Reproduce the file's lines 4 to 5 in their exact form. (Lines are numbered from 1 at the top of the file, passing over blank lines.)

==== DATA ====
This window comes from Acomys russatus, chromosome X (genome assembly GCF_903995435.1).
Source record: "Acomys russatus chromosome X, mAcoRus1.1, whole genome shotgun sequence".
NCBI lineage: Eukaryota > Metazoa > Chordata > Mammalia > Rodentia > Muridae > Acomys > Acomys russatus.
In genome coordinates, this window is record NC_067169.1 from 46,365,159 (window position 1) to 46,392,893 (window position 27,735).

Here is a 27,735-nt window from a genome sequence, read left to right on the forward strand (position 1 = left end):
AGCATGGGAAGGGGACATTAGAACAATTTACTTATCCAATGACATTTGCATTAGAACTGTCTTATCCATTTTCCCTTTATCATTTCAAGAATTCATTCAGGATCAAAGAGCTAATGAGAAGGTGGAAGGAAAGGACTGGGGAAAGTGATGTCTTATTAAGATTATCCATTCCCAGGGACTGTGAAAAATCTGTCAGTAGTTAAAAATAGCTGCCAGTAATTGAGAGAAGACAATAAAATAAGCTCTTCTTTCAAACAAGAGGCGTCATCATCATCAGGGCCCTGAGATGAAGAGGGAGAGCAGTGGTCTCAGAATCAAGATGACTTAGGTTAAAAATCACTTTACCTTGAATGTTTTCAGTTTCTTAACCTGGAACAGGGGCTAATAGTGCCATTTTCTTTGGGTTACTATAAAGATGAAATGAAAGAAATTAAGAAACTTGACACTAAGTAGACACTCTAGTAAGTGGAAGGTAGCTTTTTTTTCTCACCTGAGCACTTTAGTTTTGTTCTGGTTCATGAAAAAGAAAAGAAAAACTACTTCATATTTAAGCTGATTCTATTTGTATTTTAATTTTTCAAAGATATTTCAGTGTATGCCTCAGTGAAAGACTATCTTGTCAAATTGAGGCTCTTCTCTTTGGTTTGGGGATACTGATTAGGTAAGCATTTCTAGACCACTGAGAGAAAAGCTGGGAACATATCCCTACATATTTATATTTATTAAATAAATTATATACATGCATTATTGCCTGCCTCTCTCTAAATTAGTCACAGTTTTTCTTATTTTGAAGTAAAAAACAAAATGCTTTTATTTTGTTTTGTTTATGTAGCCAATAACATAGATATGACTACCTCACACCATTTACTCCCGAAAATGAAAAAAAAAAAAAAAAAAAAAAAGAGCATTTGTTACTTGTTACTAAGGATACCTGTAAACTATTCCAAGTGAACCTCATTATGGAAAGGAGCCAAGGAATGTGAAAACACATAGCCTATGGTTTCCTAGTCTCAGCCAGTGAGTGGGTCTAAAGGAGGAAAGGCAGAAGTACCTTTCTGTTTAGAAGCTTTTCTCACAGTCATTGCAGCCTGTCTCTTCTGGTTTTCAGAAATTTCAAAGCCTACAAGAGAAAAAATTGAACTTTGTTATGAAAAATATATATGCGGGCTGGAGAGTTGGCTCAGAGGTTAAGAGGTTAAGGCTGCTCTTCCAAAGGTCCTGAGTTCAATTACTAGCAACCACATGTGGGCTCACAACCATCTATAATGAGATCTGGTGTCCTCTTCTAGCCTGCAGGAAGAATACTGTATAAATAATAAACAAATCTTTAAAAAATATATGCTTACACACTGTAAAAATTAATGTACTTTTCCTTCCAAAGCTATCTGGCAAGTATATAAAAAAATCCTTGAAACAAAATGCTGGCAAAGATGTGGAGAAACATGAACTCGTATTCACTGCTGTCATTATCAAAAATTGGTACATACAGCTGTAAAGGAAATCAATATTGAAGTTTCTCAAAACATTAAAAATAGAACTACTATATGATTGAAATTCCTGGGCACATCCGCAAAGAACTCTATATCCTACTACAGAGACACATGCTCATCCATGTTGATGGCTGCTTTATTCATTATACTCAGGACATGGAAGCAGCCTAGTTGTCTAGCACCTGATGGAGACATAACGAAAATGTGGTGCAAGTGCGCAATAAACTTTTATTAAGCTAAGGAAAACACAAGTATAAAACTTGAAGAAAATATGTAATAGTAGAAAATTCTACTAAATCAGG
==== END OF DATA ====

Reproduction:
In genome coordinates, this window is record NC_067169.1 from 46,365,159 (window position 1) to 46,392,893 (window position 27,735).

Here is a 27,735-nt window from a genome sequence, read left to right on the forward strand (position 1 = left end):